Empowering Nurses at the Bedside and in Business

Do you have a paper trail?

In nursing, documentation is everything! Figuratively speaking, I believe that you will live or die by your documentation. And when it comes to license defense and protecting your license, the same is true.

I am not talking about just documentation in a medical record but I’m talking about protecting your license. You need a paper trail! So many times, I have clients that were reported to the Board for a “he said, she said” situation. Here are some recommendations to create a paper trail.

If you resign, where is your letter or email of resignation? On the latter, make sure you blind copy yourself and keep a copy of the sent mail to show it was actually sent. That way you have proof that you notified the proper person that you have tendered your resignation.

Should you choose to mail the letter, send it certified. If you choose to hand deliver your resignation letter, be sure that you provide an extra copy, request the person receiving it to acknowledge in writing that they received it. Otherwise, they could deny they were ever notified.

Furthermore, they must accept your resignation and you must follow the facility’s policies in terms of providing your number of weeks’ notice because, if you do not give notice, it could be construed as job/patient abandonment.

If you feel you’re not working in a safe situation and if you communicate with your charge nurse, again keep your paper trail, and send an email to your supervisor that you are concerned about your assignment and explain why. Be sure you put it in writing and, again, bcc yourself with your email and keep a copy of the sent mail. This way should any question arise as to whether you properly resigned, you will be able to verify that you reported your resignation to the supervisor.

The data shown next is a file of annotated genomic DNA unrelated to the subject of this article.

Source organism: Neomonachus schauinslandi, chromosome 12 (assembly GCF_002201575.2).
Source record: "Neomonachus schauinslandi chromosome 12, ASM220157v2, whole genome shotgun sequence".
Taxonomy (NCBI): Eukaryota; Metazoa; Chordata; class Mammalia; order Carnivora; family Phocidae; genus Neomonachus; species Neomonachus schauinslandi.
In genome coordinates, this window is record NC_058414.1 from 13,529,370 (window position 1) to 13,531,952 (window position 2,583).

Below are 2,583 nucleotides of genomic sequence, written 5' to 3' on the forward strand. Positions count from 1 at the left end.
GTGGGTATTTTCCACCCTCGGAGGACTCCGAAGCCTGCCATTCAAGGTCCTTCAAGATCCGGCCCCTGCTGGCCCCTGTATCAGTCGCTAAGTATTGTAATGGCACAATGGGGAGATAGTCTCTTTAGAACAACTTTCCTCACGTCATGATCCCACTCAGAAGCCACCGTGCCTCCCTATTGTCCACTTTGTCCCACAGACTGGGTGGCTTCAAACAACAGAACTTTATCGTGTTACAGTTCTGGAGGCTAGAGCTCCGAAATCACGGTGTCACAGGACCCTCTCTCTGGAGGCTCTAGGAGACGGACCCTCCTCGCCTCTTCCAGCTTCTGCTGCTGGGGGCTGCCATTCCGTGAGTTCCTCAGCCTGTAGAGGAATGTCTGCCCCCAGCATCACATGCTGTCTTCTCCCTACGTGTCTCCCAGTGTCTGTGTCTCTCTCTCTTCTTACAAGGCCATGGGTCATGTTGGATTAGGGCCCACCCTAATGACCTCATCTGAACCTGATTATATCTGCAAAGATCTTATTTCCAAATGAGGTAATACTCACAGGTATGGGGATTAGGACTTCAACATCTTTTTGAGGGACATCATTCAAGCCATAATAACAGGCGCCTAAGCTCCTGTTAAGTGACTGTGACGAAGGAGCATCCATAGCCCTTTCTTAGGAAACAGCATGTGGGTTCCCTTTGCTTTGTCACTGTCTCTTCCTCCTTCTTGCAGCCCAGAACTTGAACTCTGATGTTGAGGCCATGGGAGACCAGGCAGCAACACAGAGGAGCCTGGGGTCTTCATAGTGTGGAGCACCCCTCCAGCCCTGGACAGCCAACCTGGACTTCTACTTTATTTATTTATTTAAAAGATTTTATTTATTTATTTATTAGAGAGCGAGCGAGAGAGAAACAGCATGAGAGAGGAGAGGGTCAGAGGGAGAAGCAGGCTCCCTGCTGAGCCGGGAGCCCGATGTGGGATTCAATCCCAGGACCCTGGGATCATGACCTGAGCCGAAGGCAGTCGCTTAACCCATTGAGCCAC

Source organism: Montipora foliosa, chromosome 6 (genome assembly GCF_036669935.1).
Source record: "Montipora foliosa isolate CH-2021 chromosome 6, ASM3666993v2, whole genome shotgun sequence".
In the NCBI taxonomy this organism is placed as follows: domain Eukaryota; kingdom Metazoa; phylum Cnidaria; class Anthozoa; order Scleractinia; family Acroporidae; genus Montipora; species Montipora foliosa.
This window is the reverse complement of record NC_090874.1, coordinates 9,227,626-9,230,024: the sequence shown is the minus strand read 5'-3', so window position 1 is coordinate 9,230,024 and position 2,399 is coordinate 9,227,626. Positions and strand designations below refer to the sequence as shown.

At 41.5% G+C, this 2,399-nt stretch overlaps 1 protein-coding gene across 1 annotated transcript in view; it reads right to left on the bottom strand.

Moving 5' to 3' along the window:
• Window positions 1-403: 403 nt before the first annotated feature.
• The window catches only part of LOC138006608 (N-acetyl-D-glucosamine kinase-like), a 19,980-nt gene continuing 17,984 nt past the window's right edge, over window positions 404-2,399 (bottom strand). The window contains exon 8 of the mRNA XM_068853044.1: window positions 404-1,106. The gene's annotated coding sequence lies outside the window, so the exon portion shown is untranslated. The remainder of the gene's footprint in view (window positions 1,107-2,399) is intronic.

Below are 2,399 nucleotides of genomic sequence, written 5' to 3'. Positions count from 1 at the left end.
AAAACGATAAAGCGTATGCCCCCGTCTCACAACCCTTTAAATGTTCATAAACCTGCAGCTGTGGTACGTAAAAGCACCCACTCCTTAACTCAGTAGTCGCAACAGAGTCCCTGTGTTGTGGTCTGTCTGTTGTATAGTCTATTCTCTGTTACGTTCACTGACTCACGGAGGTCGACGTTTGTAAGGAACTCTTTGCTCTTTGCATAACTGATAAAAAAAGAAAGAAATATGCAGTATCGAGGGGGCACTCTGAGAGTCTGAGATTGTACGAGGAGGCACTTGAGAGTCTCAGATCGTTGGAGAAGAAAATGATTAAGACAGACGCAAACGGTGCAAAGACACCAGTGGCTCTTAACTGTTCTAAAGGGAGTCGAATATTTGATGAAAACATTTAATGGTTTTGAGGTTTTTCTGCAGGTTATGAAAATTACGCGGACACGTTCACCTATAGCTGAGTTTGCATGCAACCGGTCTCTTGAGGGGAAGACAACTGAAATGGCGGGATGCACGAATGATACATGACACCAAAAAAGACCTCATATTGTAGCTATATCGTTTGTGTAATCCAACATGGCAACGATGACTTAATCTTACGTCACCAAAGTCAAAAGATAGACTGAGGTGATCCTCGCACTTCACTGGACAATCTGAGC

“He said/she said” circumstances can arise too and trying to get evidence after the fact to confirm your provision of proper notice might be difficult. The Board is going to side with your employer if a “he said/she said” contest pops up.

So, if a “he said, she said” situation occurs and you are not sure you’re going to get reported, keep your paper trail, gather as much evidence as you can and get statements from other people just to make sure that you are protecting yourself.

It is unfortunate that we have to keep a paper trail but just like the medical record, it is your best protection of what happened, therefore create contemporaneous documentation and keep your paper trail.

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